Federal Judge Overrules Florida Law to Reign in Big Tech, Claiming It is ‘Free Speech’ for Tech Companies to Enact Big Brother

U.S. District Judge Robert Hinkle has issued a preliminary injunction overruling the Florida law to reign in Big Tech, claiming the measure violates the “free speech” of tech companies to implement the Orwellian nightmare.

“If a preliminary injunction is not issued, the plaintiffs’ members will sometimes be compelled to speak and will sometimes be forbidden from speaking, all in violation of their editorial judgment and the First Amendment,” Hinkle wrote. 

“The tech companies would sometimes be forbidden from speaking because the Florida law’s definition of censorship includes not only deleting content, but also “post[ing] an addendum to any content or material posted by a user,” he added.

Hinkle sided with a trade group representing tech entities like Facebook and Twitter to overturn the will of the people. He said that the Florida law “compels providers to host speech that violates their standards—speech they otherwise would not host—and forbids providers from speaking as they otherwise would.” 

“The Governor’s signing statement and numerous remarks of legislators show rather clearly that the legislation is viewpoint-based,” he said.

Hinkle concocted this ridiculous theory, essentially that the 1st Amendment was written to permit mass censorship by unaccountable corporate monoliths, in order to protect his political agenda. Hinkle is a liberal activist judge who was appointed to the bench by former President Bill Clinton and issued a ruling to undemocratically overturn Florida’s law banning gay marriage at the behest of the American Civil Liberties Union (ACLU).

Big League Politics reported on the measure, which is actually quite moderate as banished journalist Laura Loomer has pointed out, shortly after it was passed and signed into law:

Banished journalist and U.S. Congressional candidate Laura Loomer addressed the Florida state house on Monday to discuss problems with a proposed reform backed by Governor Ron DeSantis meant to tackle Big Tech censorship.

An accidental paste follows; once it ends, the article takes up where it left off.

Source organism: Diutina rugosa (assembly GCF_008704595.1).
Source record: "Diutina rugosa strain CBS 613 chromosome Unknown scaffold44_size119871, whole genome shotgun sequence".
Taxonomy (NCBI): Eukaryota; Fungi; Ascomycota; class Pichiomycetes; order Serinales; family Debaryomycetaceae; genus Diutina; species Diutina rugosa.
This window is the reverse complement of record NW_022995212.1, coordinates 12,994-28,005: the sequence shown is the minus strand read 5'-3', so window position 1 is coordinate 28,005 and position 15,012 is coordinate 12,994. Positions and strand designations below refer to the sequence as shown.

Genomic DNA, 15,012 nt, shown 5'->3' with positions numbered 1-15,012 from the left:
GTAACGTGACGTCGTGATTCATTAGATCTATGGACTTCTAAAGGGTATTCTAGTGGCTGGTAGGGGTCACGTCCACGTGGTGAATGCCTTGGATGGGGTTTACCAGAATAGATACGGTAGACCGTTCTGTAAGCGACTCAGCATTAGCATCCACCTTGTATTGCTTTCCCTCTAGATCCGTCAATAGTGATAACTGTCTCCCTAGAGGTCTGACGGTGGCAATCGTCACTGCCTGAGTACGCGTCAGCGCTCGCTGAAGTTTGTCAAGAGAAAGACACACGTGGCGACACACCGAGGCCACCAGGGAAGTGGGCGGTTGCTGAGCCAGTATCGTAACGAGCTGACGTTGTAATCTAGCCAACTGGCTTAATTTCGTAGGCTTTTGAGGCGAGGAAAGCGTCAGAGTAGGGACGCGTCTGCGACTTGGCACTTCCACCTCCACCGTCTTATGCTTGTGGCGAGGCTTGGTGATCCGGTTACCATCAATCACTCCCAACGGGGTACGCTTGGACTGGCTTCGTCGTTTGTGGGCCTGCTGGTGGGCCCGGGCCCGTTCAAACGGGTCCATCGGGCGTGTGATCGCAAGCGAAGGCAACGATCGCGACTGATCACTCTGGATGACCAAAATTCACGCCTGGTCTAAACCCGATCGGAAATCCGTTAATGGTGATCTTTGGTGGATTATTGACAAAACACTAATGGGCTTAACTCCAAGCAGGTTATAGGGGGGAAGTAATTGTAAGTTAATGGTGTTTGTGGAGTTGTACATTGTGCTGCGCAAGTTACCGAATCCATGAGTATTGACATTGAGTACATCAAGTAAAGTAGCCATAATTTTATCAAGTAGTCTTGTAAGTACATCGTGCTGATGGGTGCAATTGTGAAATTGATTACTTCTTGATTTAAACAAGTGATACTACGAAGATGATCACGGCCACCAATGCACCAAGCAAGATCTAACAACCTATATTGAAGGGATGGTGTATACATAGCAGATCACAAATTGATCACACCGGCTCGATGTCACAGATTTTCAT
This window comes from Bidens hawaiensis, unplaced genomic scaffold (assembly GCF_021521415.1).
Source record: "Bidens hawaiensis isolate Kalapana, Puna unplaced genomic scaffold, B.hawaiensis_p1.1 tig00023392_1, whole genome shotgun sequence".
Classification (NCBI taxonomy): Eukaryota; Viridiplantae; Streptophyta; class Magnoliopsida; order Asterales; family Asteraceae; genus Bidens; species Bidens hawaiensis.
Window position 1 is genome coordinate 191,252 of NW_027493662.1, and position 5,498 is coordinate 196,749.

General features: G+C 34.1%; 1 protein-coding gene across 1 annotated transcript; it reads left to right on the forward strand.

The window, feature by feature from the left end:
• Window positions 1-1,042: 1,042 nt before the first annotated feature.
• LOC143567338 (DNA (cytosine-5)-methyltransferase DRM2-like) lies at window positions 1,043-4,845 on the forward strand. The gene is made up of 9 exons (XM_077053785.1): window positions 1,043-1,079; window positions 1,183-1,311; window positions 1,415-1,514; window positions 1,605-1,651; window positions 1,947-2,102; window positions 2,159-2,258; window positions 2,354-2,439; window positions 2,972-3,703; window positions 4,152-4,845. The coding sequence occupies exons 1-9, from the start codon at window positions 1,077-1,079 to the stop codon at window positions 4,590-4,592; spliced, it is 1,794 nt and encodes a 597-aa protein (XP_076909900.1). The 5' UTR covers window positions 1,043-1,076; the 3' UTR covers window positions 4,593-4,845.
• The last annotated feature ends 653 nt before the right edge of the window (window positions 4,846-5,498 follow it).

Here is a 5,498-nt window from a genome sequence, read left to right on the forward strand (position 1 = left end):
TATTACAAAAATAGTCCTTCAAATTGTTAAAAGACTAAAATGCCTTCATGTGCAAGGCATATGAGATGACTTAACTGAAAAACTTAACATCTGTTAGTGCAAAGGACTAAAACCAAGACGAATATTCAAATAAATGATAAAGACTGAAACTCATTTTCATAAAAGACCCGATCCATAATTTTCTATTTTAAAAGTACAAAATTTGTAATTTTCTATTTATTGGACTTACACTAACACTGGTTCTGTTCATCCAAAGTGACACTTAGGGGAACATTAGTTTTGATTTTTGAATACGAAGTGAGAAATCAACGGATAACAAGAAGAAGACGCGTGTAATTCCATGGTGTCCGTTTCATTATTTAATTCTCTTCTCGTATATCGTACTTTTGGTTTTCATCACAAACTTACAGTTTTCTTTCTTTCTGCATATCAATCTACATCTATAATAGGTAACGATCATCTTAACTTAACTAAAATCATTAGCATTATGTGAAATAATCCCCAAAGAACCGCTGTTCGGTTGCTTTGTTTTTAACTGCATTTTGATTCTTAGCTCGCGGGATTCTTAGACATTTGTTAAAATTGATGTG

Loomer issued testimony before the House Appropriations Committee to state her concerns with House Bill 7013. She calls the measure a “bold first step to ensure the 1st Amendment rights of all Floridians are protected against the dangers Big Tech poses against free speech,” but feels the legislation needs additional provisions to fully address the problem.

“Effective bills have three strong pillars: clear definitions, effective protections, and strong punitive enforcements. In its current draft, the bill does not address candidates who were previously banned and deflatformed prior to running for office nor does it address current elected officials who could also be deplatformed,” she explained.

“Further, the bill does not appear to address penalties for telecommunication companies and internet service provider companies that similarly have been known to deplatform candidates, people, and business owners for simply having an opinion,” Loomer added…

Since the introduction of House Bill 7013 last month, Gov. DeSantis has been out giving speeches with pointed rhetoric against Big Tech.

“We’re going to shift the balance of power back to consumers and away from Big Tech, because Floridians are no longer going to be dictated to by those … companies,” DeSantis said. “We’re going to have a more balanced approach where consumers can, in part, control their most sensitive data.”

The legislation will need more work in order to neuter the tech monopolies.”

The courts, which also permitted grotesque election fraud last year, will not allow any challenges to Big Tech’s Draconian, politically-motivated, and anti-American censorship policies.

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